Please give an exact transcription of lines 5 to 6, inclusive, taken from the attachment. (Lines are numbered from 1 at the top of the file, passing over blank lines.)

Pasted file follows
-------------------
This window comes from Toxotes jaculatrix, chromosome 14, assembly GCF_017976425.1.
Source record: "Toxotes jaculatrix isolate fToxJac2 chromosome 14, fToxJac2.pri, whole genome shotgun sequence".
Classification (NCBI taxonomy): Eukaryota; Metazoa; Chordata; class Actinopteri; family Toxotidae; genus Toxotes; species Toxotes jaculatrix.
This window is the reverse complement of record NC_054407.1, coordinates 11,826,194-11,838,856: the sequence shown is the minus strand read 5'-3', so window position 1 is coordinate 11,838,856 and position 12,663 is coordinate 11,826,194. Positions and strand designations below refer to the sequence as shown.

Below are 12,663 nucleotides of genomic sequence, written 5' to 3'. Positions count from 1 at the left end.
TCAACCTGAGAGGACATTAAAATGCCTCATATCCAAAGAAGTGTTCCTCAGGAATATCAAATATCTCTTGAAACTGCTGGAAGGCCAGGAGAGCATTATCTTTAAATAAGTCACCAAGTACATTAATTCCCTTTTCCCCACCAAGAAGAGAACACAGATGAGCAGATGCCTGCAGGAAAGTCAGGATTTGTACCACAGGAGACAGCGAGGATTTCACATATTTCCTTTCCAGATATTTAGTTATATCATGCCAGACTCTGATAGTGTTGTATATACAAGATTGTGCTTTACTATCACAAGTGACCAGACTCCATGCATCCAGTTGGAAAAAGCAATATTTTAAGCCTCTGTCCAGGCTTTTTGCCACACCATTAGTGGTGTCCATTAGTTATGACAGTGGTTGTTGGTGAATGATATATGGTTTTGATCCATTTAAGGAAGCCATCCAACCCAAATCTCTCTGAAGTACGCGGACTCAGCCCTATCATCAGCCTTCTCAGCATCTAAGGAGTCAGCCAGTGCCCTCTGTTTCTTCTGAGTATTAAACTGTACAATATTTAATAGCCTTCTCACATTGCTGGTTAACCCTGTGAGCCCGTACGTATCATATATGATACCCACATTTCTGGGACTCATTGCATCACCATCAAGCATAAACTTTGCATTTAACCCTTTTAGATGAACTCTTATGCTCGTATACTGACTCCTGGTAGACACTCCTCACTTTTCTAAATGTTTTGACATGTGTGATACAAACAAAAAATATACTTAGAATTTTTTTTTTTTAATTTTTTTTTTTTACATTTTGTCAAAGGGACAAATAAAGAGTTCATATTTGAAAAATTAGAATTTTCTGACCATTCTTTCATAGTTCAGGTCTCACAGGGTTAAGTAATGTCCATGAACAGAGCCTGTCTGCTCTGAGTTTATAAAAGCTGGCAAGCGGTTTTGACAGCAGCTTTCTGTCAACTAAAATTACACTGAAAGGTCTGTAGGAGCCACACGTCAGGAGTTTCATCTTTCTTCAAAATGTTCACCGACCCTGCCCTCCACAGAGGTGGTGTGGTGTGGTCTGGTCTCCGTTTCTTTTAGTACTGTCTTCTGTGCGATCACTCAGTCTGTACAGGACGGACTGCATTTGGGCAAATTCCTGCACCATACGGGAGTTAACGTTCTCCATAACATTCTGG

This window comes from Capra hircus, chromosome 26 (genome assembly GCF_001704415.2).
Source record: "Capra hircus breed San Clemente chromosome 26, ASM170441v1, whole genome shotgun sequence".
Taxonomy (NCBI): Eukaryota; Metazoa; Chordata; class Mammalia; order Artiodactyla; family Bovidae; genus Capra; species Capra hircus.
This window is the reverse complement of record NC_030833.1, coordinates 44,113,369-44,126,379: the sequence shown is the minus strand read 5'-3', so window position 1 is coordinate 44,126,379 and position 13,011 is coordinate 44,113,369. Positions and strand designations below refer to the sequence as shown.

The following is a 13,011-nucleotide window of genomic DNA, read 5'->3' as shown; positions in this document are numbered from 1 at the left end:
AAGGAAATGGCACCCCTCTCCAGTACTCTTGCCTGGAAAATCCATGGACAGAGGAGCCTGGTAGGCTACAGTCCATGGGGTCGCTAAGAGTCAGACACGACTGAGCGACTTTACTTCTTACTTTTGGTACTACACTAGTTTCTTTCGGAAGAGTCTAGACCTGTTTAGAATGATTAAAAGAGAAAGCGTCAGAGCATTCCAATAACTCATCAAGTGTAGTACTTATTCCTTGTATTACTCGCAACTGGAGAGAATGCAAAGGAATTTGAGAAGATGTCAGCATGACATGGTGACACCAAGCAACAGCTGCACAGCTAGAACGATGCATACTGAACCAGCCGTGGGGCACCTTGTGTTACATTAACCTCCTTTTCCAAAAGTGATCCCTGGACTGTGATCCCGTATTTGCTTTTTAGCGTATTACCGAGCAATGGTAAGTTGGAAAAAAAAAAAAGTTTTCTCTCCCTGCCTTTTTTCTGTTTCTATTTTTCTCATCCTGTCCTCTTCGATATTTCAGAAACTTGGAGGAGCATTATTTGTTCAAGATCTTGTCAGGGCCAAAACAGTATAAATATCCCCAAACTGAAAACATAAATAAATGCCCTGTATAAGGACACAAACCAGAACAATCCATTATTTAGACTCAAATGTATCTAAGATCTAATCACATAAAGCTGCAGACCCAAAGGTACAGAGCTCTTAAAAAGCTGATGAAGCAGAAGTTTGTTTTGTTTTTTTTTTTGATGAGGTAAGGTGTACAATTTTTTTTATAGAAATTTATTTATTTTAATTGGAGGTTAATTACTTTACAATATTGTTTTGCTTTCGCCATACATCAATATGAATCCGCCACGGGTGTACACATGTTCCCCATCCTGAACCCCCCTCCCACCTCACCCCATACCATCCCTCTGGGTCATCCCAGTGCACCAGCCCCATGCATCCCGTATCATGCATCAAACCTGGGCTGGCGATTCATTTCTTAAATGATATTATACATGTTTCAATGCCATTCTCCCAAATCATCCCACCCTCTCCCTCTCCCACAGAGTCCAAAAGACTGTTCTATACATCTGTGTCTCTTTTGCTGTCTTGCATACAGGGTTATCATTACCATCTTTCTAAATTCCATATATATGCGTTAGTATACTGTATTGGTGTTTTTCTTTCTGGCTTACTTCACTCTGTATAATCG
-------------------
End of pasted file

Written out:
Below are 12,663 nucleotides of genomic sequence, written 5' to 3'. Positions count from 1 at the left end.
TCAACCTGAGAGGACATTAAAATGCCTCATATCCAAAGAAGTGTTCCTCAGGAATATCAAATATCTCTTGAAACTGCTGGAAGGCCAGGAGAGCATTATCTTTAAATAAGTCACCAAGTACATTAATTCCCTTTTCCCCACCAAGAAGAGAACACAGATGAGCAGATGCCTGCAGGAAAGTCAGGATTTGTACCACAGGAGACAGCGAGGATTTCACATATTTCCTTTCCAGATATTTAGTTATATCATGCCAGACTCTGATAGTGTTGTATATACAAGATTGTGCTTTACTATCACAAGTGACCAGACTCCATGCATCCAGTTGGAAAAAGCAATATTTTAAGCCTCTGTCCAGGCTTTTTGCCACACCATTAGTGGTGTCCATTAGTTATGACAGTGGTTGTTGGTGAATGATATATGGTTTTGATCCATTTAAGGAAGCCATCCAACCCAAATCTCTCTGAAGTACGCGGACTCAGCCCTATCATCAGCCTTCTCAGCATCTAAGGAGTCAGCCAGTGCCCTCTGTTTCTTCTGAGTATTAAACTGTACAATATTTAATAGCCTTCTCACATTGCTGGTTAACCCTGTGAGCCCGTACGTATCATATATGATACCCACATTTCTGGGACTCATTGCATCACCATCAAGCATAAACTTTGCATTTAACCCTTTTAGATGAACTCTTATGCTCGTATACTGACTCCTGGTAGACACTCCTCACTTTTCTAAATGTTTTGACATGTGTGATACAAACAAAAAATATACTTAGAATTTTTTTTTTTTAATTTTTTTTTTTTACATTTTGTCAAAGGGACAAATAAAGAGTTCATATTTGAAAAATTAGAATTTTCTGACCATTCTTTCATAGTTCAGGTCTCACAGGGTTAAGTAATGTCCATGAACAGAGCCTGTCTGCTCTGAGTTTATAAAAGCTGGCAAGCGGTTTTGACAGCAGCTTTCTGTCAACTAAAATTACACTGAAAGGTCTGTAGGAGCCACACGTCAGGAGTTTCATCTTTCTTCAAAATGTTCACCGACCCTGCCCTCCACAGAGGTGGTGTGGTGTGGTCTGGTCTCCGTTTCTTTTAGTACTGTCTTCTGTGCGATCACTCAGTCTGTACAGGACGGACTGCATTTGGGCAAATTCCTGCACCATACGGGAGTTAACGTTCTCCATAACATTCTGG